Shipbuilding News February 2013

Crowley christens new U.S. flag tanker in Philadelphia

Crowley Maritime Corp. christened its newest tanker, Florida, Jan. 30 at the Aker Philadelphia Shipyard. The 330,000-barrel ship will serve a major energy customer in the Gulf of Mexico. The U.S.-flag vessel is the second of two American built, operated and crewed tankers Crowley purchased last year from Aker.

The new tanker will provide 50 American seagoing and shore-side jobs. The first of these two tankers, Pennsylvania, was delivered by Aker in September 2012 and is currently working in the Gulf of Mexico.

Both tankers are capable of carrying 330,000 barrels of petroleum products and chemicals. The Veteran class design is based on the Athenian-class 46,000-dwt product tanker from Hyundai Mipo Dockyards. The standard design was changed to conform to U.S. registry and U.S. coastwise trade requirements.

The U.S.-flag vessels are the 13th and 14th in the Veteran class built at Aker. This design provides Crowley customers with ABS-classed vessels that have been thoroughly tested and refined for performance and reliability.


General Dynamics, Totem agree on design contract for LNG conversions

General Dynamics Nassco announced on Jan. 28 that it has finalized a contract with Totem Ocean Trailer Express (TOTE) to design the conversion of the company’s two existing Orca-class, diesel-electric trailerships to liquefied natural gas (LNG) propulsion. This design contract is in addition to the new-construction order that TOTE Shipholdings placed with Nassco last month for the construction of two new LNG-powered containerships.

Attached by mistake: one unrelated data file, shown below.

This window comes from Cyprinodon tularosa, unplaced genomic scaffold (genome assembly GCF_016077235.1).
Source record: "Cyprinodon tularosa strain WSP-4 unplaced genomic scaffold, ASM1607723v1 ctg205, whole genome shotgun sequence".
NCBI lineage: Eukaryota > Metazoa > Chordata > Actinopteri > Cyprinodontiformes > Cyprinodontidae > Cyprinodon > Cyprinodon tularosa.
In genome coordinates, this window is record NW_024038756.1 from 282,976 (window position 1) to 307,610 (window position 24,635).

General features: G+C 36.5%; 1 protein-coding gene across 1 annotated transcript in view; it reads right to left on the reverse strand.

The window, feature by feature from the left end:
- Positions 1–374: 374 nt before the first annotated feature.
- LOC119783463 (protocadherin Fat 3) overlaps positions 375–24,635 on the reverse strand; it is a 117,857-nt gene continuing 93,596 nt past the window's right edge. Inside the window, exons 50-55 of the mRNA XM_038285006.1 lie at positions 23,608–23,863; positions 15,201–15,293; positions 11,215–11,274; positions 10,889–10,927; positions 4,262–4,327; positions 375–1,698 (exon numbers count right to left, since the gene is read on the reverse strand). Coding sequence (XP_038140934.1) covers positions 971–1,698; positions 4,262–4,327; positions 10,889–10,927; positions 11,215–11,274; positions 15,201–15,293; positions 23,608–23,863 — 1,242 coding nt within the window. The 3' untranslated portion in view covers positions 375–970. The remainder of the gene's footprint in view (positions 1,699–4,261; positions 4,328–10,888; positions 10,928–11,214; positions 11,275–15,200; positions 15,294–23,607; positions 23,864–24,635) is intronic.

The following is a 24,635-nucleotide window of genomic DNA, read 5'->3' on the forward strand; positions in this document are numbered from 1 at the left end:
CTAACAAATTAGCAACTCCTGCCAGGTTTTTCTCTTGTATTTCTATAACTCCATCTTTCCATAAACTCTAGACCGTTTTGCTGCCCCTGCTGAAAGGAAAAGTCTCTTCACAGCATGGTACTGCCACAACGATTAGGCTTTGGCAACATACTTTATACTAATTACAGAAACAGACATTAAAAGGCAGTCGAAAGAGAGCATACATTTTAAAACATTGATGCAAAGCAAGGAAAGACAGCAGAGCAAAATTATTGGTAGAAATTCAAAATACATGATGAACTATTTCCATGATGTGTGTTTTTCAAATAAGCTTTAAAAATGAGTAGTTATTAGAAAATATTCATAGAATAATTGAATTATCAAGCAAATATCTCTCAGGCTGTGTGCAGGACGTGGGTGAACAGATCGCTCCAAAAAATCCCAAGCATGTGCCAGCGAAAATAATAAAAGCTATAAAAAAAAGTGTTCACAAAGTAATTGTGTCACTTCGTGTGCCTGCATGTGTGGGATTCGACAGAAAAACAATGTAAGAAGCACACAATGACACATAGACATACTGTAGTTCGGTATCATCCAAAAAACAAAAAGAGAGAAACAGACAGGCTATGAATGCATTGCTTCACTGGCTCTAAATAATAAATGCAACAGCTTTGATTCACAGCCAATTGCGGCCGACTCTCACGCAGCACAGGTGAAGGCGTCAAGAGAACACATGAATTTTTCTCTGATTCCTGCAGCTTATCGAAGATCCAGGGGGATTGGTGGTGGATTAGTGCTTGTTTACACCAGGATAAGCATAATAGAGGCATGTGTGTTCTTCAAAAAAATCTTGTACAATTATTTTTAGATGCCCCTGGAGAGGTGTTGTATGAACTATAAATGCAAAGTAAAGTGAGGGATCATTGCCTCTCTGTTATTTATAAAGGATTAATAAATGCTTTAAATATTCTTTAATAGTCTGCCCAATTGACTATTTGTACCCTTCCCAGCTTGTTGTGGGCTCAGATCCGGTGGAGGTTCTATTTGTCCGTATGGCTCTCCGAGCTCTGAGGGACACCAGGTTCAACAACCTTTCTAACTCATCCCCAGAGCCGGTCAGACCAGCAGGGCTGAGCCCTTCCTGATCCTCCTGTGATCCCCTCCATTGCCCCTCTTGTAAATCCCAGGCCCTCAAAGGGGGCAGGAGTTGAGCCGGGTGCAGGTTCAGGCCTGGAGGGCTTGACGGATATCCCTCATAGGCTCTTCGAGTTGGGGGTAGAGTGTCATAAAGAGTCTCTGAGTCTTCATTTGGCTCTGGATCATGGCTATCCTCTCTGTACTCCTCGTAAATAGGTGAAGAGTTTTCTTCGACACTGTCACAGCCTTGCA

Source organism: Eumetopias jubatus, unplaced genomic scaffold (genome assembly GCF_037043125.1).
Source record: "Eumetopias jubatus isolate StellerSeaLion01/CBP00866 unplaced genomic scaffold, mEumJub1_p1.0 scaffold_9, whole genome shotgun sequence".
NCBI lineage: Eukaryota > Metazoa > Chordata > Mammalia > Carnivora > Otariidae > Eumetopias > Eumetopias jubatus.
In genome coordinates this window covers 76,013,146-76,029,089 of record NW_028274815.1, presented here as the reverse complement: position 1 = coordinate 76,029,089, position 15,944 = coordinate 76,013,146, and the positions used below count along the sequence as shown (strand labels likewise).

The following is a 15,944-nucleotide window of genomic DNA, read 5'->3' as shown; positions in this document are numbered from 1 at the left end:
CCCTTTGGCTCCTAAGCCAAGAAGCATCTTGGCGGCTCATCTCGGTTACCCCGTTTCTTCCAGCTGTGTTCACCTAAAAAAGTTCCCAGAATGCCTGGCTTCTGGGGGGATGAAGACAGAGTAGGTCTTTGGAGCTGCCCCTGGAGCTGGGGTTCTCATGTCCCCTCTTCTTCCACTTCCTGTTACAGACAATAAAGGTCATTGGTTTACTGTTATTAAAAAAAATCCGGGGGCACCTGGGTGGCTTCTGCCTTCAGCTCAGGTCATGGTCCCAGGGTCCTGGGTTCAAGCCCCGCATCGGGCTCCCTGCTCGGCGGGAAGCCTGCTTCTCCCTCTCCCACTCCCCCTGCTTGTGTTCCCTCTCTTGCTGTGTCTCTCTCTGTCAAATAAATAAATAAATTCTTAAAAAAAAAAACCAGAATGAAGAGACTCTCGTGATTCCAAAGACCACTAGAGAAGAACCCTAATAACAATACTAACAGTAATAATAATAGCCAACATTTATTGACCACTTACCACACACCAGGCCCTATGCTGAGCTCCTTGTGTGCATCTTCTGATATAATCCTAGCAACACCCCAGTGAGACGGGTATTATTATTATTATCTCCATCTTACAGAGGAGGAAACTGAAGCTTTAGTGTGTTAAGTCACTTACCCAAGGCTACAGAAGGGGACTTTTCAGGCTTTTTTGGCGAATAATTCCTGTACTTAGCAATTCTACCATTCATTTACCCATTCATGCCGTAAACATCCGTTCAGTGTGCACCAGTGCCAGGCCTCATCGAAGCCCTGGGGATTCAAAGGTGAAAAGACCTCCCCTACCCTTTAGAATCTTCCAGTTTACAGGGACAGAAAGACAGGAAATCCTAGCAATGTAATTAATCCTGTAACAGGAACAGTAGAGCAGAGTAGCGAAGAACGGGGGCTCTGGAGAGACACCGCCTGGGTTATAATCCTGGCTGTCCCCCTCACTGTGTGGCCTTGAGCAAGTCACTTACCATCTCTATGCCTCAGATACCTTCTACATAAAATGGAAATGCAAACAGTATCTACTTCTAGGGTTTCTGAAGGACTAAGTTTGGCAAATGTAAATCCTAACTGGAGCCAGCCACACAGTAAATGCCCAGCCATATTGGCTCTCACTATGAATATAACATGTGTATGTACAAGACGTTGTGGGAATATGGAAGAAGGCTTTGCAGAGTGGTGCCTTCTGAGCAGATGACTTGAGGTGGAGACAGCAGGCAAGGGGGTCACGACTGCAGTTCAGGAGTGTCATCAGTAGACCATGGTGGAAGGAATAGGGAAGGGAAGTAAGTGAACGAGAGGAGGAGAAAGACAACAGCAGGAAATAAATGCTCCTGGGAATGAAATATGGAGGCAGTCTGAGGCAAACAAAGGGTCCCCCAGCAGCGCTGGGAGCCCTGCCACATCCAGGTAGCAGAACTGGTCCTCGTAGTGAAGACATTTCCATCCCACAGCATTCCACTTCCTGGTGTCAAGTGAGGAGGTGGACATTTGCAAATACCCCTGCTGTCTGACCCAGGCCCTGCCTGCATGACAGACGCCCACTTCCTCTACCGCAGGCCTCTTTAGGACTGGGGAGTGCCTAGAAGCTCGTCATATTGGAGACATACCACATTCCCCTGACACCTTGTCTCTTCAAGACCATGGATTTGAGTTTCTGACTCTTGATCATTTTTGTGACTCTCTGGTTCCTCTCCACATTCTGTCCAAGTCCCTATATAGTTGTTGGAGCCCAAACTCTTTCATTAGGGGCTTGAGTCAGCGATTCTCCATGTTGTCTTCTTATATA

Conversion of these ships to LNG propulsion will significantly reduce or nearly eliminate the sulfur oxides, nitrogen oxides, carbon dioxide (SOx, NOx, and CO2) and particulate matter from ship emissions when compared to traditional diesel fuel.

In recent years, there have been large increases in the cost of diesel fuel as well as stricter emission regulations. These factors, along with the environmental benefits made possible by this new technology, make LNG propulsion desirable for many new shipbuilding and conversion projects.

The 839-foot Orca class ships, which operate between Tacoma, Wash., and Anchorage, Alaska, were designed and built by Nassco. Both ships were delivered in 2003.


Signet delivers 140-foot heavy deck barge

Signet 141, a heavy deck barge, was christened on Dec. 20, 2012. The barge — designed by Farrell and Norton Naval Architects of Newcastle, Maine, and built by Signet Maritime Corp.’s Pascagoula, Miss., shipbuilding and repair facility — will provide an additional asset to assist customers in the Port of Pascagoula, where it will be based for charter by Signet Maritime for work in Gulf ports.

The barge has a length overall of 140 feet, beam of 40 feet, a molded depth of 9 feet, a light draft of 1 foot 5 inches and will handle 800 long tons of cargo with deck strength of 2,000 pounds per square foot. This improved design will afford Signet the opportunity to assist with the movement of cargo in the port and surrounding areas.


Vigor to order large floating dry dock from Chinese yard

Vigor Industrial reached an agreement with Daoda Marine Heavy Industry Co. (DMHI) on Jan. 14 for the construction by the Chinese shipyard of a new floating dry dock for $40 million.

At 960 feet long, with an inside width of 186 feet and a lifting capacity of 80,000 long tons, it will be the largest floating dry dock in the United States.